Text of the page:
Agricultural Bank of China Ltd.’s valuation discount to its closest rivals has more than halved in eight trading days, making the world’s biggest initial public offering in almost four years less appealing to investors.
Shares in the Hong Kong part of Agricultural Bank’s IPO are valued at an average 4.3 percent less than its three biggest competitors as measured by book value, based on the top end of the IPO price range and data compiled by Bloomberg. When the bank priced the offering on June 24, the gap was 10.5 percent.
The narrowing discount, the result of a drop in shares of publicly traded rivals such as Industrial & Commercial Bank of China Ltd., may make it harder for Chairman Xiang Junbo to raise the maximum $20.1 billion he’s seeking in Hong Kong and Shanghai. It might also dim the prospect of eclipsing ICBC’s record $21.9 billion IPO in October 2006, even when taking into account an option to boost the sale by 15 percent.
“We’re not in an environment where people are going to be blasé about valuations, and as things have sold off, it’s put some pressure on them,” said William Fries, a fund manager at Santa Fe, New Mexico-based Thornburg Investment Management, which oversees about $57 billion.
Beijing-based Agricultural Bank, China’s biggest by number of customers, expects to set a final IPO price on July 7. The company is also selling stock in Shanghai.
ICBC, the world’s largest bank by market value, exercised an option to expand its IPO after listing to meet excess demand. Without the so-called overallotment, the sale would have raised $19 billion. Agricultural Bank can increase its IPO to as much as $23.1 billion.
“Investors were very enthusiastic about our share sale, and the booked demand has been very strong,” Agricultural Bank President Zhang Yun said today in remarks broadcast over the Internet. “We’re very confident with the IPO and listing.”
Agricultural Bank is offering 25.4 billion shares in Hong Kong at HK$2.88 to HK$3.48 apiece, representing 1.55 to 1.79 times 2010 book value as estimated by the IPO’s underwriters.
Hong Kong-traded shares of ICBC, Construction Bank Corp. and Bank of China Ltd. have lost an average 5.9 percent since June 24, trimming valuations to 1.87 times estimated book value, data compiled by Bloomberg show.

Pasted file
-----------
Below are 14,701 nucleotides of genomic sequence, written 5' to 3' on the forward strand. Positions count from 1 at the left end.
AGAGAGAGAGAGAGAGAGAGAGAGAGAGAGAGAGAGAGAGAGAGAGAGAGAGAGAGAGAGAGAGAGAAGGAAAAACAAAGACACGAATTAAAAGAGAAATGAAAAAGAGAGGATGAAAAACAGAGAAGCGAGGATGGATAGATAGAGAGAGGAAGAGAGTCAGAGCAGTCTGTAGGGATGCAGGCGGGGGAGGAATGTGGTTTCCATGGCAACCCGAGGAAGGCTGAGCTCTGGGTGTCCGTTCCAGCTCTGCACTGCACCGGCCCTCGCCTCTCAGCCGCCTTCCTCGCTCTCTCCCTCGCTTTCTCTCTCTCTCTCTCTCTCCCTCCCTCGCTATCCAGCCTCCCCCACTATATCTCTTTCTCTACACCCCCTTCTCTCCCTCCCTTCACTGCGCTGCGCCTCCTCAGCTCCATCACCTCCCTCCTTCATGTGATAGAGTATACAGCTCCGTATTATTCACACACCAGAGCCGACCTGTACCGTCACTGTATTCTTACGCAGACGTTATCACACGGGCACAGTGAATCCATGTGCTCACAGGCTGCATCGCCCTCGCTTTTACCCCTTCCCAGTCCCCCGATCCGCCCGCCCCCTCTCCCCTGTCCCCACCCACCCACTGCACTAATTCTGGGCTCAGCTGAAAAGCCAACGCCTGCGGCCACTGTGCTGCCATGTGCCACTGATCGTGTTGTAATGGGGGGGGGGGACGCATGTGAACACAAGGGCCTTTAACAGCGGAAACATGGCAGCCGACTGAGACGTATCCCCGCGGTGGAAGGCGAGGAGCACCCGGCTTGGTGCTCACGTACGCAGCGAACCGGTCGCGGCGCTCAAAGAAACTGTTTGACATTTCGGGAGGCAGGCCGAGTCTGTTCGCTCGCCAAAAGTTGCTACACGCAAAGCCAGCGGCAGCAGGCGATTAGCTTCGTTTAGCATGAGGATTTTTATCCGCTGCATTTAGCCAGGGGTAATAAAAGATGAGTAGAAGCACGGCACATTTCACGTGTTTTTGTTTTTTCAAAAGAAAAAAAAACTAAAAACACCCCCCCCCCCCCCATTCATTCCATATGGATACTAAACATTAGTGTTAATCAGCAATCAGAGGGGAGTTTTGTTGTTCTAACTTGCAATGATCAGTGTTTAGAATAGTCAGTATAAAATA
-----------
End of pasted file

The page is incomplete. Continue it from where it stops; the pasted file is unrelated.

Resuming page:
Agricultural Bank may be able to sell the Hong Kong shares for at least HK$3.3, or 1.7 times forecast book value, according to Jonathan Siu, an analyst at Core Pacific-Yamaichi International (HK) Ltd. That price would allow the bank to raise as much as $19.5 billion before the overallotment.
Xiang is taking his bank public after almost 50 companies worldwide shelved IPOs in the past three months amid concern that the end of government stimulus and widening budget gaps from Greece to Spain will curb the global economic recovery, data compiled by Bloomberg show.
The Hang Seng China Enterprises Index, which includes shares of ICBC, Construction Bank and Bank of China, has fallen for nine straight days, the longest losing streak since 1996.
“Markets have been quite volatile and this is a test for them,” Simon Yuan, head of financial institutions for Greater China at Credit Suisse Group AG, said at an investment banking conference in Singapore today. “It’s a question of the price that will be finally set but I’m quite sure it’s a deal that will be pulled off successfully.”
Credit Suisse isn’t among the IPO’s arrangers.
Domestic rivals are also competing for investors’ cash. Bank of China, the nation’s third-largest by market value, said July 2 it plans to raise as much as 60 billion yuan ($8.9 billion) in a rights offer to replenish capital.
Construction Bank last month won shareholder approval to raise as much as 75 billion yuan in a rights offer.
“With Bank of China’s share placement and then CCB’s, AgriBank should be willing to leave some profit on the table,” said Claude Tiramani, who manages $50 million at Lutetia Capital in Paris. “So I wouldn’t be expecting the shares to be priced at the top end of the range.”
Agricultural Bank is selling 22.2 billion shares in Shanghai at 2.52 yuan to 2.68 yuan each, implying a price-to- book ratio of 1.56 to 1.65 times for that tranche, according to Hong Yuan Securities Co.
At the top end, the valuation matches the average for ICBC’s, Construction Bank’s and Bank of China’s Shanghai shares. It was at least 4.1 percent cheaper when the range was set.
Yuan-denominated equities traded on the Shanghai and Shenzhen bourses, which are only partially open to foreign investors, are commonly referred to as A shares. Chinese- incorporated companies listed in Hong Kong are called H shares.
“Agricultural Bank will probably be able to price its A share offering at top end of the range, but I doubt they can do the same with the H shares,” said Jenny Cai, a portfolio manager at Beijing-based Springs Capital, which oversees $300 million.
To contact Bloomberg News staff of this story: Luo Jun in Shanghai at +8621-6104-7021 or email@example.com